Today – 15 September 2014 – is the International Day of Democracy, a day established by the UN General Assembly to encourage governments to strengthen programs aimed at promoting and consolidating democratic processes.
Yet here in Cambodia, today also marks the 1-year anniversary of the death of Mao Sok Chan, who was killed during last year’s post-election protests in Phnom Penh. But his death is the complete opposite of a celebration of democracy; instead it stands as a clear example of the way in which impunity continues to hinder the development of democracy in Cambodia.
On 15 September 2013, Mao Sok Chan was killed by a bullet fired by a security force on the Kbal Thnal bridge in Phnom Penh, which had been blocked off by the police as a demonstration calling for new elections was taking place. A year later, no transparent and independent investigation has been undertaken into the actions of the security forces on that night, despite promises by the government to investigate these events.
Instead, 3,000 riot police officers were given certification of appreciation a month after the fact to recognize their role in “controlling the escalation.”
The death of Mao Sok Chan has been followed by one person being killed in November 2013 and at least four other persons being killed in early January 2014 by security forces during garment workers protests, all of which have been similarly ignored by the RGC – events that have contributed to further entrenching the culture of impunity in Cambodia.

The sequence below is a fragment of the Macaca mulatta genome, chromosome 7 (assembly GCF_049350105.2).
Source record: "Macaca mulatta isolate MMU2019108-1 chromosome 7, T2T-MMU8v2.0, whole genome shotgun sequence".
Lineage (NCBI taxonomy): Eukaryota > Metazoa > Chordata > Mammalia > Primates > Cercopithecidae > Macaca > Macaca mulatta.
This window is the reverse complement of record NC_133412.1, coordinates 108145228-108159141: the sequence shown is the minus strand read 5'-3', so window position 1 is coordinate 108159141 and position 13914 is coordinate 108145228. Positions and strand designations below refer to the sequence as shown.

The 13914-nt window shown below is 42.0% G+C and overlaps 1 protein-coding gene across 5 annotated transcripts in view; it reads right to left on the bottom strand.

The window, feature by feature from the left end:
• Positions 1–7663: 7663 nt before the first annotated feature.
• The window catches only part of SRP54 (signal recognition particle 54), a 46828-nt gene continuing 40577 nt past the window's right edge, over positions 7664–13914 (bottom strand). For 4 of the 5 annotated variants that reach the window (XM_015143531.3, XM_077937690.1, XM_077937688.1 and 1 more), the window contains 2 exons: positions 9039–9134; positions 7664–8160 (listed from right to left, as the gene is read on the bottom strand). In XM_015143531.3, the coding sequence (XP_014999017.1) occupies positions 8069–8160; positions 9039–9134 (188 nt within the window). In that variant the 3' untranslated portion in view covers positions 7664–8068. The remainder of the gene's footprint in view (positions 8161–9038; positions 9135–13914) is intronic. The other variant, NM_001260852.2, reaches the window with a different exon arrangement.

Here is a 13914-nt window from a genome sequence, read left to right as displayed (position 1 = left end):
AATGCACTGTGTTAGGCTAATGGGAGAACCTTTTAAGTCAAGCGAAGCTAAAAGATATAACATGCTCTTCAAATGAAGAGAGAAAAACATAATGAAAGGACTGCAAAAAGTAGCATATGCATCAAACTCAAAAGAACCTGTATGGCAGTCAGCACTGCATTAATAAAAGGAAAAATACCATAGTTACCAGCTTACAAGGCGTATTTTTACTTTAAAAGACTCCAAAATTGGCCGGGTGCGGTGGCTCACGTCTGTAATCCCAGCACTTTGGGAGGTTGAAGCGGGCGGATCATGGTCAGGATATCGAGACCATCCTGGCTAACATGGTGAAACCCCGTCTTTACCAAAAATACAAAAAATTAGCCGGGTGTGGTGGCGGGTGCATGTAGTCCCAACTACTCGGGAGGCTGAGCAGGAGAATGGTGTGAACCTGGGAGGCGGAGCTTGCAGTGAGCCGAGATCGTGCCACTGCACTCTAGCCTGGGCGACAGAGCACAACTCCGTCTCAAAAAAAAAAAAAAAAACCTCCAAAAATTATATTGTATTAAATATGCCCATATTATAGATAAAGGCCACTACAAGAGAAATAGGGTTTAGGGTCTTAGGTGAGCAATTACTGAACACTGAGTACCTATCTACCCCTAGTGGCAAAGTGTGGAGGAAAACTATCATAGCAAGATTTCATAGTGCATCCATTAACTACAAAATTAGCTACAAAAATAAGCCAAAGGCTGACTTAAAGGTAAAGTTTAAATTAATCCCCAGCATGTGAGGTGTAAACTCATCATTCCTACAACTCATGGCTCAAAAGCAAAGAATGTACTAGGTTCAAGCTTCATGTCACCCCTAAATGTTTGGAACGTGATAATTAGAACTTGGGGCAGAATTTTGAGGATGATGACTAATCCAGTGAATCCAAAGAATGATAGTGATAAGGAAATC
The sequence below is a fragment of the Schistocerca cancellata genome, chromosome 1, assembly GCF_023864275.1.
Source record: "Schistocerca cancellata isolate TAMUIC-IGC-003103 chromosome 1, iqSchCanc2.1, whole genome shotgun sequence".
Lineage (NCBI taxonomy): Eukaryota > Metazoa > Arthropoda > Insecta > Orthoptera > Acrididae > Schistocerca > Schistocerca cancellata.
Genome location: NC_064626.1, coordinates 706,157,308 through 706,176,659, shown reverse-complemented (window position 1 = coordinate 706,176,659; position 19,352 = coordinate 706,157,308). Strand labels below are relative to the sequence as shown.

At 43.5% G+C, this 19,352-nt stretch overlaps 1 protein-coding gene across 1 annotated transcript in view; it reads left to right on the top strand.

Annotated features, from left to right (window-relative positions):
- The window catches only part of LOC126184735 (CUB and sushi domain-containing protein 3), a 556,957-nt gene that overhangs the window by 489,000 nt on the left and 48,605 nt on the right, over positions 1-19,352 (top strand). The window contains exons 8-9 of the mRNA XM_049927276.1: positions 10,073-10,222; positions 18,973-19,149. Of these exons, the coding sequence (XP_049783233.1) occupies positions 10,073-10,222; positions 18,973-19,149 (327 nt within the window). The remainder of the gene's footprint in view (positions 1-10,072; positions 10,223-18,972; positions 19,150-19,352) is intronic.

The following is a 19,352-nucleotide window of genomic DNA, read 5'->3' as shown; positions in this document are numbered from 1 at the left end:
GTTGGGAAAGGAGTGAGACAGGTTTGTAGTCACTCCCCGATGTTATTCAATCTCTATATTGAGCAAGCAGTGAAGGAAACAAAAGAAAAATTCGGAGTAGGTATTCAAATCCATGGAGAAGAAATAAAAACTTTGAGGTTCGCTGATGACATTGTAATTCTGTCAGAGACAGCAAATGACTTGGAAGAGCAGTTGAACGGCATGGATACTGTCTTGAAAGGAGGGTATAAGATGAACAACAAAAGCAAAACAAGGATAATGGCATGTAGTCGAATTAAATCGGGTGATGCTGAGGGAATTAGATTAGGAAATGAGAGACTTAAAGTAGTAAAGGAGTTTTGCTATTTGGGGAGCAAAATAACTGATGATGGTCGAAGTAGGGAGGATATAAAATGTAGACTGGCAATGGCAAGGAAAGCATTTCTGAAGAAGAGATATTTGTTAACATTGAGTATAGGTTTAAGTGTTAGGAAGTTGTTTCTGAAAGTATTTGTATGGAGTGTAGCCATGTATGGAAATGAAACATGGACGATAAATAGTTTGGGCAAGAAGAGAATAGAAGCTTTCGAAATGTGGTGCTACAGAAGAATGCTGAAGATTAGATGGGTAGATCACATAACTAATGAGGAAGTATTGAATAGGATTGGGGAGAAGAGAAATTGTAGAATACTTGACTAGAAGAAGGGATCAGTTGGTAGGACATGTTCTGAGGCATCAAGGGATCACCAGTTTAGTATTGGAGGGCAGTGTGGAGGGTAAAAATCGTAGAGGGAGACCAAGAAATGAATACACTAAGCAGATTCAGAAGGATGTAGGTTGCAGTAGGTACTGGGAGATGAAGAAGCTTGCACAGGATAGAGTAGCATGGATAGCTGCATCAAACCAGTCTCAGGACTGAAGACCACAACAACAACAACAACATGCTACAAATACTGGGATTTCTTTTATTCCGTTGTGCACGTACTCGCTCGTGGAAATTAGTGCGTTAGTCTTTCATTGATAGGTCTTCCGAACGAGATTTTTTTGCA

And while the RGC has made promises over the past year that it will investigate hold those responsible for the violence committed during the demonstrations to account, no investigation has yet been made public. Instead the case of Mao Sok Chan has unfortunately become just one more example of the way in which impunity has become rampant in Cambodia, where the powerful are able to escape justice while those without power continue to see their rights violated day after day.
Bringing to an end this culture of impunity is absolutely crucial to Cambodia’s development – including that of democracy. Anything short of completely eradicating impunity will ensure that Cambodia never becomes the true democracy that its citizens want it to be.
Some concrete steps to address this situation would include: ensuring that the security forces adhere to Cambodia’s international and domestic legal obligations in relation to the excessive use of force (including the United Nations Basic Principles on the Use of Force and Firearms by Law Enforcement Officials); and ensuring that those who violate these standards are investigated and punished according to the law.
These steps are necessary in order to protect the rights to freedom of expression, peaceful assembly and association. But ending impunity is also necessary to achieve democracy. This year’s theme for the International Day of Democracy is “Engaging Young People on Democracy.” Yet impunity remains an obstacle to engaging in democratic processes, for young people and all others. Only when impunity becomes a thing of the past will young people truly be able to engage on democracy.
Lois Gauthier, CCHR International Intern, contributed to this blog post.